Paragliding Londoner crashes in Brazil jungle and walks to safety with broken back

Daniel O'Mahony
Mr Antalffy took a selfie in the jungle after a crash

A paragliding enthusiast from London today told of his “miracle” survival after crash-landing during a flight in Brazil.

Thomas Antalffy, 54, said he does not remember anything between blacking out when he hit the ground during a late afternoon flight over Governador Valadares and waking up covered in blood in the middle of “the bush” the next morning.

The experienced paraglider, who lives in Kew, managed to pack up his parachute, carry the 20kg bag to the nearest highway and hitchhike back to his hotel in central Brazil.

But it later emerged he had broken his back and fractured his skull.

Thomas Antalffy, 54, from Kew, carried his 20kg pack out of the jungle while suffering a broken back

Mr Antalffy, an entrepreneur, told CNN: “I remember one shoulder hurting, but other than that I didn’t feel any pain. I even took a selfie.”

His colleagues, fellow enthusiasts on a trip to the host city of the World Paragliding Championships, had contacted police when he failed to return to the hotel on February 23, the day of the accident.

He was initially convinced he had only suffered minor injuries but was admitted to hospital several days later where he was given painkillers and sent back to the hotel.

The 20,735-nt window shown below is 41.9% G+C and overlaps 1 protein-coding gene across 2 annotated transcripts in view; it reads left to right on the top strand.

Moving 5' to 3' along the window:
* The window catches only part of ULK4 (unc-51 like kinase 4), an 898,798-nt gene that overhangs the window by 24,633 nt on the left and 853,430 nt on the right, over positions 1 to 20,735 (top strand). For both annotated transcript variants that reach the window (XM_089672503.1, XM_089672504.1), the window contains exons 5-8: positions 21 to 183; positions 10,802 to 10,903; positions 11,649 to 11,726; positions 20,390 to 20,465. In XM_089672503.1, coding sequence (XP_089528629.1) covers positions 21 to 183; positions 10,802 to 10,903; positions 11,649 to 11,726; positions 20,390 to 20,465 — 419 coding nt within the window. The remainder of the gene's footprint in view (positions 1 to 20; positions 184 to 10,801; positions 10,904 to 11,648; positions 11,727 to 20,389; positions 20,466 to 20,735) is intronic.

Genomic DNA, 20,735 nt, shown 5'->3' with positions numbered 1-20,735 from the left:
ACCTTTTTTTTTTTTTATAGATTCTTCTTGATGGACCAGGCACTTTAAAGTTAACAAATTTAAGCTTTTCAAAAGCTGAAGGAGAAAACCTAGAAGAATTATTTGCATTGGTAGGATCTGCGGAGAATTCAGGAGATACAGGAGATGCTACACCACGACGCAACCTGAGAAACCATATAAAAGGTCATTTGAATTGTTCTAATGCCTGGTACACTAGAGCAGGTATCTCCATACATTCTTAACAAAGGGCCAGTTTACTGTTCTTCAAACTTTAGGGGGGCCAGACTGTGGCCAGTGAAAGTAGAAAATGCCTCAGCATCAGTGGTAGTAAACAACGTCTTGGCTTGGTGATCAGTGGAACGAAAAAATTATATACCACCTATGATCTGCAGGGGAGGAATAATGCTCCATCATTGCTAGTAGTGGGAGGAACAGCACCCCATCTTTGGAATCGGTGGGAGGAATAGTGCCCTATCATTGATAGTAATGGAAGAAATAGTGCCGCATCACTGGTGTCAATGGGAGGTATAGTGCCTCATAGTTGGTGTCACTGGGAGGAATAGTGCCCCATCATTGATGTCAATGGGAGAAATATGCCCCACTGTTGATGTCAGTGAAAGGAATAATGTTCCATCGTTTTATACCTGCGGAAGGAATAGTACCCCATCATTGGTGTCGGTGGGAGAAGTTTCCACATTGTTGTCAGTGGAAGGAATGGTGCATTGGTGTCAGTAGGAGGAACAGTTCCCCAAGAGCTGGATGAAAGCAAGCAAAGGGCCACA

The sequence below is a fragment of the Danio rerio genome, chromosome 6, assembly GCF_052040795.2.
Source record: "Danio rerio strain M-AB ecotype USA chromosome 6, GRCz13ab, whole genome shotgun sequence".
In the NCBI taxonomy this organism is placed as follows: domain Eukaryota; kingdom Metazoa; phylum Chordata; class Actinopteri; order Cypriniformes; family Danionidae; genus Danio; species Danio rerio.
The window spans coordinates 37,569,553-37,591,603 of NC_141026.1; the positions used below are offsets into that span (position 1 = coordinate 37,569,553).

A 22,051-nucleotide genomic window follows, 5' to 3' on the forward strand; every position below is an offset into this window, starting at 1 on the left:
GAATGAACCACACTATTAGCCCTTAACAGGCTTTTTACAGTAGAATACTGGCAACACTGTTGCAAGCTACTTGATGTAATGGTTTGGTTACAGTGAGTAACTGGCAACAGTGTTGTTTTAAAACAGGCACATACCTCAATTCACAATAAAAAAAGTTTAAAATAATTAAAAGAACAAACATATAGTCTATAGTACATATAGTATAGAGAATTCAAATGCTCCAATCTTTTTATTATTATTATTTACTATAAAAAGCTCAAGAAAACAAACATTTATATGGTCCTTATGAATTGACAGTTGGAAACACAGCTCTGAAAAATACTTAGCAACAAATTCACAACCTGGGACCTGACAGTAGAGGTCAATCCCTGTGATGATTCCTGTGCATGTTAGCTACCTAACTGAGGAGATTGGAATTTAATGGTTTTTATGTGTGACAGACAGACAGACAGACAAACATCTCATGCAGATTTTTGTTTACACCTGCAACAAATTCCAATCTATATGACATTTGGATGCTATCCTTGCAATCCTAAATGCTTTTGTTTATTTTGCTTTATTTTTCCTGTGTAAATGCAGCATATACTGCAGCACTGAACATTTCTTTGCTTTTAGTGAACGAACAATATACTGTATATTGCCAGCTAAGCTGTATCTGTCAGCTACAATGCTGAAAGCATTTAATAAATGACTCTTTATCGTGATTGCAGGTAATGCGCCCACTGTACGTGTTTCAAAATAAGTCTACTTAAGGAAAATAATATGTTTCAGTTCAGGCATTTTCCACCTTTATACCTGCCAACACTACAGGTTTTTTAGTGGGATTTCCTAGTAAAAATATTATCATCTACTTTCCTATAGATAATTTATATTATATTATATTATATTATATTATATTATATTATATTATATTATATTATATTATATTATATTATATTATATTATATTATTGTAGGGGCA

His wife Anita Dangel, who stayed at home in London, struggled to contact her husband on the phone from London for two days before finally reaching the hotel and learning of his accident.

She said: “He told me, ‘I’m really weak. I had an accident. I’m too weak to come home, please come help.

“That was a red light for me. He’s so independent. If he can do something on his own, he will.”

The mother-of-three flew to Brazil where local doctors suggested flying her husband to a larger hospital in Belo Horizonte.

But she was wary and opted instead for the six-hour ambulance ride.

She said: “When we got here and they did a head scan, the doctors told us it was a miracle. He would have died if we had tried to fly with so much pressure on his brain.”

It emerged that Mr Antalffy, a Hungarian national who is the founder of medical technology company Smart Respiratory Products, had cracked his skull and broken his scapula and multiple other bones in the accident.

He remains in hospital in Belo Horizonte and hopes to fly home at the end of the month, although admitted he has very few memories of the week after the accident.

Ms Dangel said: “There are things that change your life forever. This is definitely one of them. We will never be the same.”

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